In the video above, Gabe Parker, owner of Homestead Winery, discusses the winery’s La Bodega de Mitchell sherry with Andrew Chalk. Below, is Chalk’s report on the sherry production at Homestead Winery.
Every now and again, you discover a really memorable wine. It usually happens when you least expect it. Such was the case on Labor Day when I decided to spend the day traveling the Munson Wine Trail and started at Homestead Winery in Ivanhoe. The visit started typically enough. We were taken through the range of Homestead wines from dry whites to, reds, to sweet wines. The surprise came right at the end when owner Gabe Parker said, “Have you tried our sherry?” That caught my attention. Outside its traditional home in Spain, a wine labeled ‘sherry’ is usually a bad wine cut with cheap brandy to mask its ‘unsaleability’ (Ed. note: new word, Kirk.).
Gabe was insistent and thrust a glass of a pale brown liquid into my hand. It was the right color for an Oloroso sherry certainly, but that is the easiest characteristic of a wine to replicate (just play around with the Deputy Dawg Chemistry Set for a bit). I smelled it and discovered a nutty, slightly orangey nose of genuine Oloroso sherry. One sip and the caramel and earthy flavors of sherry wrapped in complex patterns around my tongue. There is a hint in the nose and the mouth of the spirit used in fortification. This wine is definitely sweet, but not cloying. How can they do this, I wonder, without the sine qua non of sherry production, the solera?
A solera is an elaborate chain (or stack) of barrels in which, each year, part of one barrel is transferred to the next and the oldest liquid is poured off and bottled. A little reflection allows one to conclude that under this system there is always some of the earliest wine in the solera. A little math allows one to conclude that the average age of the wine bottled at the end asymptotically approaches a fixed value (if all else is constant). The important point is that since it contains so many vintages, and is aged so long, that the flavor is immensely complex and little affected by vintage variations in climate or harvesting practices. The wine truly develops a house style that depends in part on the exact details (such as its length) of the solera process. Sherry is not the only beverage aged this way but it is the best known.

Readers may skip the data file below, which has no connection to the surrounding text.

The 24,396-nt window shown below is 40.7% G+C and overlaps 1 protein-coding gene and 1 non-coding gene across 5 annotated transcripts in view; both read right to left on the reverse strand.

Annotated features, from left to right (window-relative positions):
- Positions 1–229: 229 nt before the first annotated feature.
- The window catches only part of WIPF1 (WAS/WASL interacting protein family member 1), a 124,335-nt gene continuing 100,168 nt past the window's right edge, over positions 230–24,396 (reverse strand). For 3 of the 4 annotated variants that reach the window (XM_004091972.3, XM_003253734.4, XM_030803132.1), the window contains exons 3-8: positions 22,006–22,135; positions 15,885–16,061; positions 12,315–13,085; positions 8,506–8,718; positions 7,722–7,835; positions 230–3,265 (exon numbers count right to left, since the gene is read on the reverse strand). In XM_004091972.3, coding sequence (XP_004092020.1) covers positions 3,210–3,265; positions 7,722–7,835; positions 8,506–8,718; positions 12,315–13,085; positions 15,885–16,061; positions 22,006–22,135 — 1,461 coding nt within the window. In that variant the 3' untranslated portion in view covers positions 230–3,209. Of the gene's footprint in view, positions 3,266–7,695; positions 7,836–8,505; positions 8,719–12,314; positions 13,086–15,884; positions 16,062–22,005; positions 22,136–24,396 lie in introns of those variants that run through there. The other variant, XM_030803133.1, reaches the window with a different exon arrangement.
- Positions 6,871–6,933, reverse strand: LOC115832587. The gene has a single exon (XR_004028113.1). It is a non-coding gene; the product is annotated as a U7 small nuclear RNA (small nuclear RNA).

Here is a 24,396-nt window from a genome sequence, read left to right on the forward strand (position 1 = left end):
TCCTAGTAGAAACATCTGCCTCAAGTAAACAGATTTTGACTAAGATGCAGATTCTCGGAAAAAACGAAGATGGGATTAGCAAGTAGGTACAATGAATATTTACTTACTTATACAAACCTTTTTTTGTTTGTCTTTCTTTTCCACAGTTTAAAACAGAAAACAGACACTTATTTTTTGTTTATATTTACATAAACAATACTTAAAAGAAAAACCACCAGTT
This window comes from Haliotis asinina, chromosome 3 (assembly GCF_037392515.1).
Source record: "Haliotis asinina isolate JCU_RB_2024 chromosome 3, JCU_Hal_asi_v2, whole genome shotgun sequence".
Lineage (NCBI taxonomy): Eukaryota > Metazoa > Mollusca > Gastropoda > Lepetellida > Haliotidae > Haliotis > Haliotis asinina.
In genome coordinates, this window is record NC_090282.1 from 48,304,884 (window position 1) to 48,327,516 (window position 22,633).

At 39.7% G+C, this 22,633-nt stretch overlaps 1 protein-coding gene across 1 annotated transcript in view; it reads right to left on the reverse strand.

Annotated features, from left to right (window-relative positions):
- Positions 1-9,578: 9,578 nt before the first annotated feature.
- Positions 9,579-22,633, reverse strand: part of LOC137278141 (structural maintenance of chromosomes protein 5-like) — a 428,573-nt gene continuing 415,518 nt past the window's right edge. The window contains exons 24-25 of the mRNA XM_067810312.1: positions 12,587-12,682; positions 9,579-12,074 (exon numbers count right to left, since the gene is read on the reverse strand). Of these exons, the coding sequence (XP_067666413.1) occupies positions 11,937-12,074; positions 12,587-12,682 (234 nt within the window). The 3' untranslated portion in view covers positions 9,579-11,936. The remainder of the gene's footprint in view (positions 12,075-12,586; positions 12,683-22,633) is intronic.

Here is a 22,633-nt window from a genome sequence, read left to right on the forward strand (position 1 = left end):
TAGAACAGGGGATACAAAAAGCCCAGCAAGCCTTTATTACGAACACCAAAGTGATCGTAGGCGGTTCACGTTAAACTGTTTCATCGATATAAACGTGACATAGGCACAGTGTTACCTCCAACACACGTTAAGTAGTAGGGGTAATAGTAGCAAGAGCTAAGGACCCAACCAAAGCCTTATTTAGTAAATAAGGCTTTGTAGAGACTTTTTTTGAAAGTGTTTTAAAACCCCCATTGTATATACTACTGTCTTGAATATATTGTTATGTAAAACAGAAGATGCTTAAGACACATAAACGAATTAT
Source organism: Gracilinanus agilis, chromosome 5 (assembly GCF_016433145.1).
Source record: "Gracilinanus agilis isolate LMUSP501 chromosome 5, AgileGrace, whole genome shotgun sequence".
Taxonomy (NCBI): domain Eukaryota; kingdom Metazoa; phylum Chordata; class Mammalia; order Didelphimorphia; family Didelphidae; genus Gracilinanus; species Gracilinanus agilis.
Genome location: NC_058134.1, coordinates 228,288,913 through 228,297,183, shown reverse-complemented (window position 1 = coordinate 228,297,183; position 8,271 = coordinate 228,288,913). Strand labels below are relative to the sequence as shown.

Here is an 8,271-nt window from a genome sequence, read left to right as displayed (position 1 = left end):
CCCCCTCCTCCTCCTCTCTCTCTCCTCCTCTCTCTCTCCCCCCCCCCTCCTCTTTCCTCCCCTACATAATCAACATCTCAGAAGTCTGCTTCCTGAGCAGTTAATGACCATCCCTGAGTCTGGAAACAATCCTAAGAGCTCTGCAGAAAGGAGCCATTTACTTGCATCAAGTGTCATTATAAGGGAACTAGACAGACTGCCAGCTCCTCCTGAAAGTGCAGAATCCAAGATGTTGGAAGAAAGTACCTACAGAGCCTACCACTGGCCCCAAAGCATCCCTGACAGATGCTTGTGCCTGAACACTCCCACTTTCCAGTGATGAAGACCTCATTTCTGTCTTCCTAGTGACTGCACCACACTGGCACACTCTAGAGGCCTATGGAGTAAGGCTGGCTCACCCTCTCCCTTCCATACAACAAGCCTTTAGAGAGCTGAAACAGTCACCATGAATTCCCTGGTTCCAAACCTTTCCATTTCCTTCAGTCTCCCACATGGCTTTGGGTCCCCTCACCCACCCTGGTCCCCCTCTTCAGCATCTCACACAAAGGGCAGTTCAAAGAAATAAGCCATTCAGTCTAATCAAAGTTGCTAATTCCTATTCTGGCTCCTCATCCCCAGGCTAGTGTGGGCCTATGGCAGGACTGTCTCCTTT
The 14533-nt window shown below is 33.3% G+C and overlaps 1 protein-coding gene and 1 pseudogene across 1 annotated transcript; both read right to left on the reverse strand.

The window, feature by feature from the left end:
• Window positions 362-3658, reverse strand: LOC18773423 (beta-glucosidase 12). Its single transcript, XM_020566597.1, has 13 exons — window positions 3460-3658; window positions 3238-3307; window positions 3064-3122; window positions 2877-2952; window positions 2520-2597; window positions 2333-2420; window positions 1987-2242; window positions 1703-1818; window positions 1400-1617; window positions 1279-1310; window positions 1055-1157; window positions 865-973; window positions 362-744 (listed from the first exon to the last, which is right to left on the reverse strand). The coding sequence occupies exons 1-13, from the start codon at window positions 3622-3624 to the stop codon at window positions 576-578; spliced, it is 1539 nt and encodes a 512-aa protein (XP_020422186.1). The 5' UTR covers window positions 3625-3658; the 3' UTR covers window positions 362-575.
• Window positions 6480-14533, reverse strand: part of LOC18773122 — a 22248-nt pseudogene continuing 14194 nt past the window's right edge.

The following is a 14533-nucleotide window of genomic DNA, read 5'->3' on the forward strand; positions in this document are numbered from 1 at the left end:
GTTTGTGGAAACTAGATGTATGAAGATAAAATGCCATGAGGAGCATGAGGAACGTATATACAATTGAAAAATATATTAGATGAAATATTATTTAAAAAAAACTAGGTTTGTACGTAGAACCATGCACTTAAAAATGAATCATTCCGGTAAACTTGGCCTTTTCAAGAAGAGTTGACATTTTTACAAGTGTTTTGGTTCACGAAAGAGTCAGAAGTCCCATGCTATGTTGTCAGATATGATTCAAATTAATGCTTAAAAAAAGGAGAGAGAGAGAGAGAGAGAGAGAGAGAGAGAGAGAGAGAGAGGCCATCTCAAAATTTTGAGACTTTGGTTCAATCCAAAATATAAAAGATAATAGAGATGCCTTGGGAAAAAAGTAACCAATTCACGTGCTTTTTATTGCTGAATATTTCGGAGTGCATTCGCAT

“We have a solera,” says Gabe matter-of-factly. Dr. Roy Mitchell, Homestead’s winemaker, started it in 1973. (That’s when Lynyrd Skynyrd released Free Bird and a new AMC Javelin set you back $2,900.) Homestead’s sherry produced is currently pretty much at the peak of the ageing quality that can be expected from that solera. It started life as blend of several grapes (mostly Chardonnay, Chenin Blanc and Sauvignon Blanc) and was made into table wine. Next, it was fortified with a fairly prosaic brandy. Then it was aged for several years, sometimes as long as a decade, either in bottles or in sealed wooden barrels. The fruit declined and an oxidized, nutty quality developed in the wine. At this point, the wine would be written off as table wine. But, if one is making sherry, the wine is now ready to enter the solera. Homestead’s solera consists of five levels, each one an American Oak barrel made by a cooper in Missouri who also supplies establishments in Portugal and Spain. At Homestead, only a third of a barrel of sherry is removed each year, so annual production is miniscule (less than 100 cases).
The winemaker behind this 30-plus year project is the well-respected Dr. Roy Mitchell. Mitchell, now a retired chemistry professor, was one of the pioneers of the Texas wine industry and worked with wineries such as Llano Estacado, Cap Rock, and Pheasant Ridge. He taught at Grayson County College’s Viticulture and Enology program and Gabe Parker estimates that Mitchell has taught over half of the winemakers in Texas. His sherry is just one of many of his wines that have won prizes.
Homestead Winery at Ivanhoe is open Fridays through Sundays. The tasting room is an old schoolhouse. Its diminutive size suggests that childhood obesity may have been less of a problem 50 years ago. Homestead also has a winery in Grapevine and a tasting room in downtown Denison. Check out a video report here.